CAGE Director of Outreach, Moazzam Begg, whitewashed his history of radicalism during a controversial student event at the School of Oriental and African Studies (SOAS) earlier this week.
The former Guantanamo Bay detainee claimed that: “before Guantanamo and Bagram I wasn’t politicised”. This is stark contrast to what he told the FBI in 2002, when he stated:
“In the early 1990s I was focused on the global jihad being waged against Bosnia, Russia, and India, and it became clear to me by 1996 that the jihad was also against the United States. I felt that jihad was an appropriate way to deal with those who harmed Muslims”.
Begg has also admitted to fighting in Bosnia, being “responsible for small arms and mountain tactics training” in camps on the Afghan-Pakistan border, and funding camps closely linked to al-Qaeda.
The event, hosted by SOAS ‘Decolonising our Minds Society’, was entitled ‘Preventing Prevent’, and aimed to undermine the Government’s counter-radicalisation strategy on UK campuses.
Bouattia’s appearance was especially controversial as earlier this year the NUS stated that it would “not work with CAGE”.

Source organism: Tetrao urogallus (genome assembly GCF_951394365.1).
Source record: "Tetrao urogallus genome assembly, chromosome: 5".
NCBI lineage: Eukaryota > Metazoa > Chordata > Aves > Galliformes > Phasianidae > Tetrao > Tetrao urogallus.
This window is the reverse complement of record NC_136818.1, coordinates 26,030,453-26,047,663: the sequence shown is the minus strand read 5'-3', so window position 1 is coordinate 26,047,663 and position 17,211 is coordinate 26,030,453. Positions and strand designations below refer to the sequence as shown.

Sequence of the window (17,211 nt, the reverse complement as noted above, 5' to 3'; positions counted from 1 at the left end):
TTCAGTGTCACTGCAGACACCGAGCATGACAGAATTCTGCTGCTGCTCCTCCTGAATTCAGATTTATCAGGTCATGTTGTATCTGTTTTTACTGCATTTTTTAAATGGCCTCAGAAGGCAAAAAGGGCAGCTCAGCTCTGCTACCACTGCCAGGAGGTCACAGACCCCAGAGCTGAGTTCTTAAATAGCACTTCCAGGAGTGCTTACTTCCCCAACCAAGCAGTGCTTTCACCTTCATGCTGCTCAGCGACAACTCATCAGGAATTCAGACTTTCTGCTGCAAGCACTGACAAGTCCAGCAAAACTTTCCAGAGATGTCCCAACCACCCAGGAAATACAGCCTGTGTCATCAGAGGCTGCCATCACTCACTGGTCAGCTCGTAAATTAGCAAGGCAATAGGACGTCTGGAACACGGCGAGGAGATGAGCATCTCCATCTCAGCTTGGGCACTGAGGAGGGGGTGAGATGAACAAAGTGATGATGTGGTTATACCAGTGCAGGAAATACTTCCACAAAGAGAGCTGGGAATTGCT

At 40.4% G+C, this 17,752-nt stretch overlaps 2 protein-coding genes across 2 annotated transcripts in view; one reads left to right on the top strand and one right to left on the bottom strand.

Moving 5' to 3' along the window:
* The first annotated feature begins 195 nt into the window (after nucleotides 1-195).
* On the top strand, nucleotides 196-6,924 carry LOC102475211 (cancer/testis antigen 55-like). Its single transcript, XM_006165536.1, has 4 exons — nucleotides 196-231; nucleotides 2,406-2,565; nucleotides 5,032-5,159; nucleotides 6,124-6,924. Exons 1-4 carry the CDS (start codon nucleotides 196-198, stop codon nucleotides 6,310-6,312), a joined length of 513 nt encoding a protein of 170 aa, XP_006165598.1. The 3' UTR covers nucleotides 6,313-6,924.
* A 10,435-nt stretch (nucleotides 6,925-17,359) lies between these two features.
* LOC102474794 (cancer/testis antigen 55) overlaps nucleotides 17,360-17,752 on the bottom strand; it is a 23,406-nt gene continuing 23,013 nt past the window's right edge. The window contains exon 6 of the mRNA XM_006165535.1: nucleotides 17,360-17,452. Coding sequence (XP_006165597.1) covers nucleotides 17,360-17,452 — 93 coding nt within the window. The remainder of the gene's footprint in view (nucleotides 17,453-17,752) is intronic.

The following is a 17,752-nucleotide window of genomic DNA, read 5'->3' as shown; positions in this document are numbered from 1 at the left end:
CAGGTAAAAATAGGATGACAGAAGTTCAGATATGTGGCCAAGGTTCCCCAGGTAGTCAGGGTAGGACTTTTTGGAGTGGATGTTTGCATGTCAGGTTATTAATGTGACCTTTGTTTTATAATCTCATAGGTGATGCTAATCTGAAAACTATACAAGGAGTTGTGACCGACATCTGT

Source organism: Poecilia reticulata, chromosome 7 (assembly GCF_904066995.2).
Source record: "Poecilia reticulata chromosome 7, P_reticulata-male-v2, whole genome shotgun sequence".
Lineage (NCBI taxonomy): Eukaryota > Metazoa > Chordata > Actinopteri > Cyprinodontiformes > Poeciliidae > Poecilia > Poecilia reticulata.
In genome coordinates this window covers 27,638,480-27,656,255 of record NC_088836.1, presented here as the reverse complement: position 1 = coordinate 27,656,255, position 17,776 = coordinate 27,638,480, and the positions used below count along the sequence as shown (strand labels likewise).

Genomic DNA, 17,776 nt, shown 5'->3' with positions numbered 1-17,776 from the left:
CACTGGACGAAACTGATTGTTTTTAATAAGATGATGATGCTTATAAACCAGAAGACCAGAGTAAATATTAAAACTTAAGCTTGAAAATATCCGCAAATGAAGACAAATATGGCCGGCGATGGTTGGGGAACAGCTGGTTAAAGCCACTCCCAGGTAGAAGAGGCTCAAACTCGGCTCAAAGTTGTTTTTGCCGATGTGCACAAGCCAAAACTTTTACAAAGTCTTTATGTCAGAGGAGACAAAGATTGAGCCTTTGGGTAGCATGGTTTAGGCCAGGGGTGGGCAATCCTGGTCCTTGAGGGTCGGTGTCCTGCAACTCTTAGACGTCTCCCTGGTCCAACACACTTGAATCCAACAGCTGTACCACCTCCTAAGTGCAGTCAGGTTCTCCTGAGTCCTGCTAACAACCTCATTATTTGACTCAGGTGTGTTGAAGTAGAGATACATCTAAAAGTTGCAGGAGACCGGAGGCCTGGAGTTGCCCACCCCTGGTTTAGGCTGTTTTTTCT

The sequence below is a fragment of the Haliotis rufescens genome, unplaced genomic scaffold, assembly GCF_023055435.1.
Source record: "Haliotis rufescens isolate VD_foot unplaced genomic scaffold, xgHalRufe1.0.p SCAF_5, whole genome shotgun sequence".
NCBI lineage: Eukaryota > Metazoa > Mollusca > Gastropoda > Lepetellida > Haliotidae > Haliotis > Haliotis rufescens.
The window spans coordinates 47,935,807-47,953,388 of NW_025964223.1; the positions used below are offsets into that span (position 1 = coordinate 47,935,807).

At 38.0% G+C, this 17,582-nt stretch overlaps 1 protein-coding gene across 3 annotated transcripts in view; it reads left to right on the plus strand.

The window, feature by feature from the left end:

The statement published by the NUS also said:
“CAGE is a deeply problematic organisation…Its leaders have sympathised with violent extremism, and violence against women, and people associated with the group have sympathised with anti-Semitism”.
This was reaffirmed today by the NUS President, who stated that working with CAGE would not be compatible with the NUS’s policies on “anti-racism, anti-fascism and how we define anti-Semitism”.
However, it is clear that while the NUS publically denounces and distances itself from CAGE, members of its leadership are still prepared to work with CAGE’s senior staff.
As well as encouraging attendees to boycott Prevent, the speakers also perpetuated misinformation about the strategy.
They made sensational claims, calling Prevent a “strategy that fits within the narrative of a racist white supremacist agenda” which seeks to advance a surveillance state.
During the event there was no debate between the speakers, who were all united in their condemnation of Prevent, nor was an environment fostered in which audience members felt able to challenge the views of the panel.
One audience member who attempted to challenge the panel’s positions received a frosty reception and her points were roundly dismissed after which she quickly left the hall.
Another student later told Student Rights that they felt ‘uncomfortable’ throughout the event and went on to say:
“I felt even more uncomfortable asking a question and challenging the baseless accusations that were made by the speakers”
They also suggested that as a result they were “seriously considering never attending any such events at all in future”.
Without balanced platforms on these issues, or the creation of an environment in which students are able to challenge speakers, the false narratives about Prevent will continue to be perpetuated, to the detriment of genuine debate about the impact of the strategy.